What are the political and social conditions conducive to growth-oriented policies in poor democracies? This talk (based on a forthcoming book) addresses this consequential question by focusing on a specific empirical puzzle – policy variation across Indian states in the competition for private industrial investment, a phenomenon that came to the fore after the country adopted market reforms in 1991. Through the analysis of investment policies, I offer an explanation that links social identity, class and economic policy outcomes in India. My findings suggest that governments that have been most proactive in the competition for investment in India have been backed by narrow class coalitions that are unrepresentative of the broader, largely poor electorate. Moreover, in some Indian states, pro-business policies have been accompanied by identity politics and illiberal trends. I suggest that this coincidence is not accidental. Rather, it reflects an underlying political problem that has characterized India’s high-growth phase and arises from the nature of its growth model. Specifically, a model of growth that relies on attracting private capital in the midst of poor electorates and results in uneven benefits has an affinity with exclusionary political trends. As such, the findings offer a sobering perspective on the prospects for a virtuous cycle of growth and democratic politics in India.

Kanta Murali is an Assistant Professor of Political Science at the University of Toronto. Her research interests include comparative political economy of development, Indian politics, politics of growth and economic policy, state capacity, state formation, state-business relations and labor policy. Her book, Caste, Class and Capital: The Social and Political Origins of Economic Policy in India, is forthcoming with Cambridge University Press. She holds a Ph.D. in Politics from Princeton University and an M.Sc in Development Studies from the London School of Economics and Political Science.

Register here.

Going West and Going Out: Discourse, migrants and models in Chinese development

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Going West and Going Out: Discourse, migrants and models in Chinese development

Emily Yeh

March 15th, 3-5pm

SS5017

In 1999, China announced the launching of the Open up the West campaign, sometimes called “Going West,” to help western China finally catch up to the much wealthier eastern, coastal areas after several decades of lagging behind. The same year, China also announced a “Going Out” strategy, to encourage Chinese investment abroad.  The fifteen years since then have witnessed dramatic Chinese government investment in various development activities in western regions of China, as well as around the world. Though rarely considered together,  there are significant parallels in development discourse, the centrality of physical infrastructure, the characteristics of Chinese labor migration and the nature of migrant-local relations, and the application of “models from elsewhere” in Going West and Going Out.  In this talk, I draw on field research in Tibet and a review of the secondary literature on “China abroad” to examine these parallels, which I argue  can help shed light on Chinese development discourse and practice, as China becomes increasingly important in the field of development once dominated by Western countries.  Finally, I briefly consider direct connections and convergences between the two strategies in China’s neighboring countries of Asia and in the One Belt One Road initiative, and some reflections more broadly on China’s development and investment abroad in Asia.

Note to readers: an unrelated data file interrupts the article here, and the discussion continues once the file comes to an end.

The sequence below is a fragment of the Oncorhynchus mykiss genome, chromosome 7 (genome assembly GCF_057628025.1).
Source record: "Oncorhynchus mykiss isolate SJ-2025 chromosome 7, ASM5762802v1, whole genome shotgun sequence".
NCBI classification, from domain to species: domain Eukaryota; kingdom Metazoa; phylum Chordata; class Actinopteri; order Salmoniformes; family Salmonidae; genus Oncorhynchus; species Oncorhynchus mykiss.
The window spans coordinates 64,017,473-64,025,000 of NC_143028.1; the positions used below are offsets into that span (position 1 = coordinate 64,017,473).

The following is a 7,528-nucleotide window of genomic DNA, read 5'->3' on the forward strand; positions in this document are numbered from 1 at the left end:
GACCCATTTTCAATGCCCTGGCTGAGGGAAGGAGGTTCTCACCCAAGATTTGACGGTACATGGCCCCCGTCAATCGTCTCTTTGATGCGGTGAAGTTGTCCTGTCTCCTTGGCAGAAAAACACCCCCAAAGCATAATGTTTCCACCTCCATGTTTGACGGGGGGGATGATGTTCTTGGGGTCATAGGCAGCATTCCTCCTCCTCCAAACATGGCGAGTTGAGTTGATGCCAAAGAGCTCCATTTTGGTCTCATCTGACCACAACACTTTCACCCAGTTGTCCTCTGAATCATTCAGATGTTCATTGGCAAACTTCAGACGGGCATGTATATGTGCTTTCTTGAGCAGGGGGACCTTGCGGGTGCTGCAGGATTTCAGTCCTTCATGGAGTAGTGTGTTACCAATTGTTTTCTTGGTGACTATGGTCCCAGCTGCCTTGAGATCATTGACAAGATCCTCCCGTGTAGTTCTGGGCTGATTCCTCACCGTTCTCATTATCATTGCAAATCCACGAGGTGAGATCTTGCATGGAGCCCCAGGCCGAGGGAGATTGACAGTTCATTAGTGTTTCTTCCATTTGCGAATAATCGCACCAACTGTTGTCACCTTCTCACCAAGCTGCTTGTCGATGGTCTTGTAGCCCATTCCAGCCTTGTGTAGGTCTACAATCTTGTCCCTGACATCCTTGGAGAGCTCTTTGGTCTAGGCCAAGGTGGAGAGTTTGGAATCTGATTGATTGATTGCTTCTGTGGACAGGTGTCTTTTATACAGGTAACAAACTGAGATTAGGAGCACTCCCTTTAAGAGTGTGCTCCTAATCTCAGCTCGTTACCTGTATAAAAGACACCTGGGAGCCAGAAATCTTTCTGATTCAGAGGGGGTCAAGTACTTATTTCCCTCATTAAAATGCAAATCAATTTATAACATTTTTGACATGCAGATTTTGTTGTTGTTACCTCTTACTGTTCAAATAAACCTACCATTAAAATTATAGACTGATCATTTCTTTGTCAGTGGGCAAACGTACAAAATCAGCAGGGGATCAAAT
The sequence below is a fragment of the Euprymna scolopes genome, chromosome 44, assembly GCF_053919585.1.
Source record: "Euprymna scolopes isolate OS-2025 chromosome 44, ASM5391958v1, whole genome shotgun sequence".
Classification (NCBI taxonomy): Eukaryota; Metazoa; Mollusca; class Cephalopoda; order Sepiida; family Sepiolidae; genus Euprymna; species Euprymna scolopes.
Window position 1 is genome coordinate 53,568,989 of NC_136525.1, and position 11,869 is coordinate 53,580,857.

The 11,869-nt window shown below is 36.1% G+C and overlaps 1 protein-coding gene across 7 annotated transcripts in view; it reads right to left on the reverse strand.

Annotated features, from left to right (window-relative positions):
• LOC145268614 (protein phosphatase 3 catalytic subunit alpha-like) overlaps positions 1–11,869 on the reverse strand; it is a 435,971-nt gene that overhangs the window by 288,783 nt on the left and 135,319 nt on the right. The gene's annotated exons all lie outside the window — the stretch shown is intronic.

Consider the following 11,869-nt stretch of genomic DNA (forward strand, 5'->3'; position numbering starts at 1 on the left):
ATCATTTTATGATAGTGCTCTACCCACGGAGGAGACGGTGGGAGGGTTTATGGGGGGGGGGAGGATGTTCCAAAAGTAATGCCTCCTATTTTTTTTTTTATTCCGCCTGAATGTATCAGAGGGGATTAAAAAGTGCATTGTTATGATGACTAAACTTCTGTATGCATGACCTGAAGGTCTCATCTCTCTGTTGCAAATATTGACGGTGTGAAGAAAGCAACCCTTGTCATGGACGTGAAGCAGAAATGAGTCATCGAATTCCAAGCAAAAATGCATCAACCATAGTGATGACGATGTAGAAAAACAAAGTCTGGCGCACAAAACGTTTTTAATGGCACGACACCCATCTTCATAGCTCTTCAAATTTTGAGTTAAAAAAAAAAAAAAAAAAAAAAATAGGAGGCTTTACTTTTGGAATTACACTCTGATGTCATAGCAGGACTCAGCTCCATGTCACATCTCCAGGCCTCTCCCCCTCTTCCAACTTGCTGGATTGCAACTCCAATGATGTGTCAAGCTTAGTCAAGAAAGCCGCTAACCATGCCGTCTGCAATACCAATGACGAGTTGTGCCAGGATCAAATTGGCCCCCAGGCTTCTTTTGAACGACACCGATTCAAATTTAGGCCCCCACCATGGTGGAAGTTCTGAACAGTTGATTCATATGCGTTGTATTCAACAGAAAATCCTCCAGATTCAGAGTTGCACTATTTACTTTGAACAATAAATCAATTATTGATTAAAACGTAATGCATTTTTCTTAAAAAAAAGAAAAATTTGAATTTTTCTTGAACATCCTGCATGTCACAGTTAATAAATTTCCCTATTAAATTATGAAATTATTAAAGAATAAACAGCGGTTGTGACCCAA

Emily T. Yeh is a professor and department chair of Geography at the University of Colorado Boulder.  She conducts research on development and nature-society relations in Tibetan parts of the PRC, including projects on conflicts over access to natural resources, the relationship between ideologies of nature and nation, the political ecology of pastoral environment and development policies, and emerging environmental subjectivities.  Her book Taming Tibet: Landscape Transformation and the Gift of Chinese Development (Cornell University Press 2013), which explores the intersection of political economy and cultural politics of development as a project of state territorialization, was awarded the E. Gene Smith Book Prize on Inner Asia in 2015.  She is also co-editor with Chris Coggins of Mapping Shangrila: Contested Landscapes in the Sino-Tibetan Borderlands, and with Kevin O’Brien and Ye Jingzhong of Rural Politics in Contemporary China

Register here.

Food systems and sovereignty: Exploring geographies of uneven development in the Caribbean

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Food systems and sovereignty: Exploring geographies of uneven development in the Caribbean

Marion Werner

Jan. 13th at 3-5pm

SS2125

This paper considers broader debates on food sovereignty and uneven development in relation to the Dominican Republic’s food system. The Dominican state plays a central role in the country’s food production relative to many of its neighbours in the Caribbean, a region highly exposed to international market regulation of food and agriculture. The form of the state’s involvement was forged through right-wing land reforms of the late 1960s and early 1970s, which incorporated some 30,000 households into domestic rice production. Today, these “reform sector” farmers, together with their private sector counterparts, meet the country’s entire demand for this staple crop. Rice production is characterized by intensive use of imported agro-chemicals, a largely Haitian migrant workforce, state subsidies to irrigation, a government-funded warehousing and insurance scheme, and, crucially, a protected market. Dominican rice production clearly plays a role in materializing state sovereignty in the context of a regulatory patchwork formally dominated by international markets and multinational corporations. As the country begins the process of lowering tariff barriers for rice and other sensitive food items under the provisions of a free trade agreement (i.e., DR-CAFTA), the paper offers a basis for the consideration of food sovereignty in the context of uneven regulatory development.